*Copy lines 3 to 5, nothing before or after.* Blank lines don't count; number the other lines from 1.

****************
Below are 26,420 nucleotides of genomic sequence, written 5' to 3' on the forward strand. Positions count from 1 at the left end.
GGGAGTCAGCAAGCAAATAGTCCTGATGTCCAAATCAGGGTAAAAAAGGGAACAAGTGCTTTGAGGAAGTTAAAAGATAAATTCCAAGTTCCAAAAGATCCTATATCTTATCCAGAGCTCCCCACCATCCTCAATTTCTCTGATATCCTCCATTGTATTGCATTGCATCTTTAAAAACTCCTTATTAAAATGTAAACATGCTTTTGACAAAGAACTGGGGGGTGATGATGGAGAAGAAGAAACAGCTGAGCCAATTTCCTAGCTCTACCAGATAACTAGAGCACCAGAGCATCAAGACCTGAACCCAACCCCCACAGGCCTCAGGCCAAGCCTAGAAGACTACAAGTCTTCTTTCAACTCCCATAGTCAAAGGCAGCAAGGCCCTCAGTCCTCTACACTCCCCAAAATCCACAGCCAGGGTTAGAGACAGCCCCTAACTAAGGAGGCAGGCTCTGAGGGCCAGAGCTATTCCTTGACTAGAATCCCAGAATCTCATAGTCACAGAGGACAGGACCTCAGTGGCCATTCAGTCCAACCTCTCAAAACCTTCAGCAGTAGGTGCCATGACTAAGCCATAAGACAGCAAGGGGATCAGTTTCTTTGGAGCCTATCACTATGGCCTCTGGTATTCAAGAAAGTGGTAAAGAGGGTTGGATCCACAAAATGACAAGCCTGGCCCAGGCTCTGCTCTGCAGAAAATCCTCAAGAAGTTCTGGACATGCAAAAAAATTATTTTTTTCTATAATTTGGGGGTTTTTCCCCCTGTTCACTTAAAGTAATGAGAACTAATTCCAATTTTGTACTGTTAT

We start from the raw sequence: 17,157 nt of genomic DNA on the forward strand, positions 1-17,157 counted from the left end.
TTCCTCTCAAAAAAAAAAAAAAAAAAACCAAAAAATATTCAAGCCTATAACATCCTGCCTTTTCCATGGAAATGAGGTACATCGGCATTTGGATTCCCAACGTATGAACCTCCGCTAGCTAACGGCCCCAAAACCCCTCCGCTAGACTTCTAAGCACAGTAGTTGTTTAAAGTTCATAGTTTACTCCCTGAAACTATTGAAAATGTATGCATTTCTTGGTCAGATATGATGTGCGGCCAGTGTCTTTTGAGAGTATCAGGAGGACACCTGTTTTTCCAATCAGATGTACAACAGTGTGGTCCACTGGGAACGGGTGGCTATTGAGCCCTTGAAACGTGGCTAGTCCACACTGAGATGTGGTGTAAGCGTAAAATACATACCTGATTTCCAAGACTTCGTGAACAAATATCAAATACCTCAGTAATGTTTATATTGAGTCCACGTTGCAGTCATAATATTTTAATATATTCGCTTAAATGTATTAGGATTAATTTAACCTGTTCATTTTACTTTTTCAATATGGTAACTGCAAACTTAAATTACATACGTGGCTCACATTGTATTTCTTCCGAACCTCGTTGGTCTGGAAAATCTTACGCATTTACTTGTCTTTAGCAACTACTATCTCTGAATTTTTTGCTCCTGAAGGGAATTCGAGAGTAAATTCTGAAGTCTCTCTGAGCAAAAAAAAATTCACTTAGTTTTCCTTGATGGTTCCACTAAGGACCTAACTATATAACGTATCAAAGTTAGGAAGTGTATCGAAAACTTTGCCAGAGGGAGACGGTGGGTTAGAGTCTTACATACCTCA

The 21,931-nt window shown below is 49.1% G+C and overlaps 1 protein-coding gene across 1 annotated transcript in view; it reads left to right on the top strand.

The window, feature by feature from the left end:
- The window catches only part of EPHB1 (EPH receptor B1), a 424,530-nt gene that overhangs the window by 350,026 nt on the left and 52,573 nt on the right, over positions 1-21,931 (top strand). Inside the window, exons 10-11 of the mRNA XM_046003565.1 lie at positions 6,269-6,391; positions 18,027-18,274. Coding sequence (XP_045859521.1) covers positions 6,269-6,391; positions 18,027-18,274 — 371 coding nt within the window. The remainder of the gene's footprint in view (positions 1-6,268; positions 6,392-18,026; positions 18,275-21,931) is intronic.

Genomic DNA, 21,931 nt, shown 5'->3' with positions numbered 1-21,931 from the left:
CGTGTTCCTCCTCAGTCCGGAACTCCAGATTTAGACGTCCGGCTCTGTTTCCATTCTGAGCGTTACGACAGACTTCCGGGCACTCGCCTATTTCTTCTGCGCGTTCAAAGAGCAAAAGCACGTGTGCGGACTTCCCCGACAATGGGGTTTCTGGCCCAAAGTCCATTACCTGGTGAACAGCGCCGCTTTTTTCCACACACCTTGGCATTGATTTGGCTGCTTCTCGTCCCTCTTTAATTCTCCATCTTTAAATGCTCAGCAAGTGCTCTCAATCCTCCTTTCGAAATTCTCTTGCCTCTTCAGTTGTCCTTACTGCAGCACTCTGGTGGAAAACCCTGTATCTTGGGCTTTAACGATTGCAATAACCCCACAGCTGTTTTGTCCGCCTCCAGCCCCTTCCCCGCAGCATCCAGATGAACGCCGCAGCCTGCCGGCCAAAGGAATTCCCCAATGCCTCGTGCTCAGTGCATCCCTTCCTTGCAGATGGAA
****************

We start from the raw sequence: 17,157 nt of genomic DNA on the forward strand, positions 1-17,157 counted from the left end.
TTCCTCTCAAAAAAAAAAAAAAAAAAACCAAAAAATATTCAAGCCTATAACATCCTGCCTTTTCCATGGAAATGAGGTACATCGGCATTTGGATTCCCAACGTATGAACCTCCGCTAGCTAACGGCCCCAAAACCCCTCCGCTAGACTTCTAAGCACAGTAGTTGTTTAAAGTTCATAGTTTACTCCCTGAAACTATTGAAAATGTATGCATTTCTTGGTCAGATATGATGTGCGGCCAGTGTCTTTTGAGAGTATCAGGAGGACACCTGTTTTTCCAATCAGATGTACAACAGTGTGGTCCACTGGGAACGGGTGGCTATTGAGCCCTTGAAACGTGGCTAGTCCACACTGAGATGTGGTGTAAGCGTAAAATACATACCTGATTTCCAAGACTTCGTGAACAAATATCAAATACCTCAGTAATGTTTATATTGAGTCCACGTTGCAGTCATAATATTTTAATATATTCGCTTAAATGTATTAGGATTAATTTAACCTGTTCATTTTACTTTTTCAATATGGTAACTGCAAACTTAAATTACATACGTGGCTCACATTGTATTTCTTCCGAACCTCGTTGGTCTGGAAAATCTTACGCATTTACTTGTCTTTAGCAACTACTATCTCTGAATTTTTTGCTCCTGAAGGGAATTCGAGAGTAAATTCTGAAGTCTCTCTGAGCAAAAAAAAATTCACTTAGTTTTCCTTGATGGTTCCACTAAGGACCTAACTATATAACGTATCAAAGTTAGGAAGTGTATCGAAAACTTTGCCAGAGGGAGACGGTGGGTTAGAGTCTTACATACCTCA

The 21,931-nt window shown below is 49.1% G+C and overlaps 1 protein-coding gene across 1 annotated transcript in view; it reads left to right on the top strand.